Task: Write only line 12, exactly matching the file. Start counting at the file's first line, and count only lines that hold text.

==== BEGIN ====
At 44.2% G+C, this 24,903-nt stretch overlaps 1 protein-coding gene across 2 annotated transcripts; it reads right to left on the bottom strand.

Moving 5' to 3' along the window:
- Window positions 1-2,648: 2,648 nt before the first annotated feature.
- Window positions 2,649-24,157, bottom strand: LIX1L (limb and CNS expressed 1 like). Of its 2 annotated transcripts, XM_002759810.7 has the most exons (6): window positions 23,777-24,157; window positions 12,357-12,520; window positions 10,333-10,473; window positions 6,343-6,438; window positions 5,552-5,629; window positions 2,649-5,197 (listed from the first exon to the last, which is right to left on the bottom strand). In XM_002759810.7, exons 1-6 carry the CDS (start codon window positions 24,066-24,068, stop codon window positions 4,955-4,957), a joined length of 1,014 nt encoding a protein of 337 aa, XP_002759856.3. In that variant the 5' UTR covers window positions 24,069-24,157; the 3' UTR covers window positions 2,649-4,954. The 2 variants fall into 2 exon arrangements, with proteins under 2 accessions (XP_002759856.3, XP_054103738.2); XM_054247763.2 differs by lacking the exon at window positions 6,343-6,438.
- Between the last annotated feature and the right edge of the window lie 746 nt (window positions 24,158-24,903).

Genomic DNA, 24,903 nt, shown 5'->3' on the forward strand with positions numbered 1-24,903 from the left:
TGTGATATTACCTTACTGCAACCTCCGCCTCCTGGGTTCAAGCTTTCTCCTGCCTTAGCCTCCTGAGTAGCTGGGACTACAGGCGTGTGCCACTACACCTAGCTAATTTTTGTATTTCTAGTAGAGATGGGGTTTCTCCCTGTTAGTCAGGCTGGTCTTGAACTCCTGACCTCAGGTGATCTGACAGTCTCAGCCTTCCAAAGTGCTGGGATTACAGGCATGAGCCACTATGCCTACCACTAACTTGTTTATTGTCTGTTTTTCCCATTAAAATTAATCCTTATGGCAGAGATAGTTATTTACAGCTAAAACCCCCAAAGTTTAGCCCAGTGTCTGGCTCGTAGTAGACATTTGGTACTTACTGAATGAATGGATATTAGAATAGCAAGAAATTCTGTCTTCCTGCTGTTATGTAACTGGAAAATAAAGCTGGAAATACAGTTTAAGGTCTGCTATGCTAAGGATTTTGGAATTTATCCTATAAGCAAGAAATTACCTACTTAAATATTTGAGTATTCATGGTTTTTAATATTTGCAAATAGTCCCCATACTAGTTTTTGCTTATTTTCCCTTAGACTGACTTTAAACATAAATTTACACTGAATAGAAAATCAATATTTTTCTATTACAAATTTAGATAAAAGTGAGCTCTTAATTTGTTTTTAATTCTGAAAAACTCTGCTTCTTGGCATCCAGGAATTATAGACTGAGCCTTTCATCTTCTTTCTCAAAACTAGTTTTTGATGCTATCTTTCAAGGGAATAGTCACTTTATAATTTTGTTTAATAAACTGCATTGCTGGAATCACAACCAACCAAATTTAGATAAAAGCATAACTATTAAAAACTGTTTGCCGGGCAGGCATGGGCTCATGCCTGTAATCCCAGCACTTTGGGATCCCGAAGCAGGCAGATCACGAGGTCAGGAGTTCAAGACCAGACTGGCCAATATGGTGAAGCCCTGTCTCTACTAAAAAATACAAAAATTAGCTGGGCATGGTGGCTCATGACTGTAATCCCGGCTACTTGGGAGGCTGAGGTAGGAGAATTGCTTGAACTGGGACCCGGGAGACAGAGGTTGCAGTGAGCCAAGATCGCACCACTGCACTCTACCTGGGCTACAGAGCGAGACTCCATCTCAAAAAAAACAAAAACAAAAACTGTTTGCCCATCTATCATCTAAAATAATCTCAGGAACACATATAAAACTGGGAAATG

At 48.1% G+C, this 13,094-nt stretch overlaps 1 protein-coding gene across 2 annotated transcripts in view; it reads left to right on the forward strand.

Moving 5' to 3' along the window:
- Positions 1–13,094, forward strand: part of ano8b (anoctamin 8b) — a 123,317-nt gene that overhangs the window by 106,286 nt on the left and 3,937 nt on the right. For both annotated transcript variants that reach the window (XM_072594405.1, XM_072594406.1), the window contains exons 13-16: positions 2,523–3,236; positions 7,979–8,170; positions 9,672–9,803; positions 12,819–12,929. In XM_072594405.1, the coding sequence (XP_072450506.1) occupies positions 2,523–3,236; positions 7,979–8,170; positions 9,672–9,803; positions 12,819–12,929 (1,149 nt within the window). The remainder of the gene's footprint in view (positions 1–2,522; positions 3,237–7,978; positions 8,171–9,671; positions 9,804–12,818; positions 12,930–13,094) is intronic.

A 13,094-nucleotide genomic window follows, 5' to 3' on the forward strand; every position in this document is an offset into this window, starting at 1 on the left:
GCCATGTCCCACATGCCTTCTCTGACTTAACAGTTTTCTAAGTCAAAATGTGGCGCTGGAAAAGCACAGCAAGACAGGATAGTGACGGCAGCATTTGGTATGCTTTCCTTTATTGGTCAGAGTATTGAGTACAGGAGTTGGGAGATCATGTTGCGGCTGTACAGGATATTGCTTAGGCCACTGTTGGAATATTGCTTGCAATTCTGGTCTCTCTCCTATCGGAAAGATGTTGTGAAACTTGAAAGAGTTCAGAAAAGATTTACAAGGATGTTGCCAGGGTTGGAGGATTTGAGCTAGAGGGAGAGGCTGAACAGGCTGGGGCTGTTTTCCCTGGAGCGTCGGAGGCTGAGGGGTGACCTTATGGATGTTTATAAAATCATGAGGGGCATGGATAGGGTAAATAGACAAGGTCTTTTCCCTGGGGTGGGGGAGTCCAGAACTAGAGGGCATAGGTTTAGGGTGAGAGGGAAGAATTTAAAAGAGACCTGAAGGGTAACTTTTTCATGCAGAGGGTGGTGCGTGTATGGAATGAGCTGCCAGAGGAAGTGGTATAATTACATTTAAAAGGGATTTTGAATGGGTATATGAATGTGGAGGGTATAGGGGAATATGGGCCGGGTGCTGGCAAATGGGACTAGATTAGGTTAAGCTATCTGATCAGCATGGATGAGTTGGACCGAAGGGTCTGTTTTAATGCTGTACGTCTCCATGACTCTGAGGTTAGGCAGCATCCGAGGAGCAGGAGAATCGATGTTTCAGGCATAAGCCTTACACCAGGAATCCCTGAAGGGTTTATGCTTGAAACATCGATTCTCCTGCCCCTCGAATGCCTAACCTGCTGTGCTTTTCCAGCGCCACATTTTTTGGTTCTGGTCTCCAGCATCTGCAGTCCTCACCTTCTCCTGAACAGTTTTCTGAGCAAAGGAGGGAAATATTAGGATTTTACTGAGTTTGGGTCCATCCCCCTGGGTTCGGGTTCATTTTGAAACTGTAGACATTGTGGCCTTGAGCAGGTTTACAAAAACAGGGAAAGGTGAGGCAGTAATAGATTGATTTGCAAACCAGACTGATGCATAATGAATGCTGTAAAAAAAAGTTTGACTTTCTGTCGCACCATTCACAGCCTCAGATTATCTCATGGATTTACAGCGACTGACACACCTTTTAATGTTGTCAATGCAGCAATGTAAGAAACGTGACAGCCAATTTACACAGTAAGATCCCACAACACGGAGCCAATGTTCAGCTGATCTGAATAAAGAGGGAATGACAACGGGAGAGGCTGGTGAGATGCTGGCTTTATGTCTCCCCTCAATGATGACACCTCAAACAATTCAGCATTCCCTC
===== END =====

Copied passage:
GCCATGTCCCACATGCCTTCTCTGACTTAACAGTTTTCTAAGTCAAAATGTGGCGCTGGAAAAGCACAGCAAGACAGGATAGTGACGGCAGCATTTGGTATGCTTTCCTTTATTGGTCAGAGTATTGAGTACAGGAGTTGGGAGATCATGTTGCGGCTGTACAGGATATTGCTTAGGCCACTGTTGGAATATTGCTTGCAATTCTGGTCTCTCTCCTATCGGAAAGATGTTGTGAAACTTGAAAGAGTTCAGAAAAGATTTACAAGGATGTTGCCAGGGTTGGAGGATTTGAGCTAGAGGGAGAGGCTGAACAGGCTGGGGCTGTTTTCCCTGGAGCGTCGGAGGCTGAGGGGTGACCTTATGGATGTTTATAAAATCATGAGGGGCATGGATAGGGTAAATAGACAAGGTCTTTTCCCTGGGGTGGGGGAGTCCAGAACTAGAGGGCATAGGTTTAGGGTGAGAGGGAAGAATTTAAAAGAGACCTGAAGGGTAACTTTTTCATGCAGAGGGTGGTGCGTGTATGGAATGAGCTGCCAGAGGAAGTGGTATAATTACATTTAAAAGGGATTTTGAATGGGTATATGAATGTGGAGGGTATAGGGGAATATGGGCCGGGTGCTGGCAAATGGGACTAGATTAGGTTAAGCTATCTGATCAGCATGGATGAGTTGGACCGAAGGGTCTGTTTTAATGCTGTACGTCTCCATGACTCTGAGGTTAGGCAGCATCCGAGGAGCAGGAGAATCGATGTTTCAGGCATAAGCCTTACACCAGGAATCCCTGAAGGGTTTATGCTTGAAACATCGATTCTCCTGCCCCTCGAATGCCTAACCTGCTGTGCTTTTCCAGCGCCACATTTTTTGGTTCTGGTCTCCAGCATCTGCAGTCCTCACCTTCTCCTGAACAGTTTTCTGAGCAAAGGAGGGAAATATTAGGATTTTACTGAGTTTGGGTCCATCCCCCTGGGTTCGGGTTCATTTTGAAACTGTAGACATTGTGGCCTTGAGCAGGTTTACAAAAACAGGGAAAGGTGAGGCAGTAATAGATTGATTTGCAAACCAGACTGATGCATAATGAATGCTGTAAAAAAAAGTTTGACTTTCTGTCGCACCATTCACAGCCTCAGATTATCTCATGGATTTACAGCGACTGACACACCTTTTAATGTTGTCAATGCAGCAATGTAAGAAACGTGACAGCCAATTTACACAGTAAGATCCCACAACACGGAGCCAATGTTCAGCTGATCTGAATAAAGAGGGAATGACAACGGGAGAGGCTGGTGAGATGCTGGCTTTATGTCTCCCCTCAATGATGACACCTCAAACAATTCAGCATTCCCTC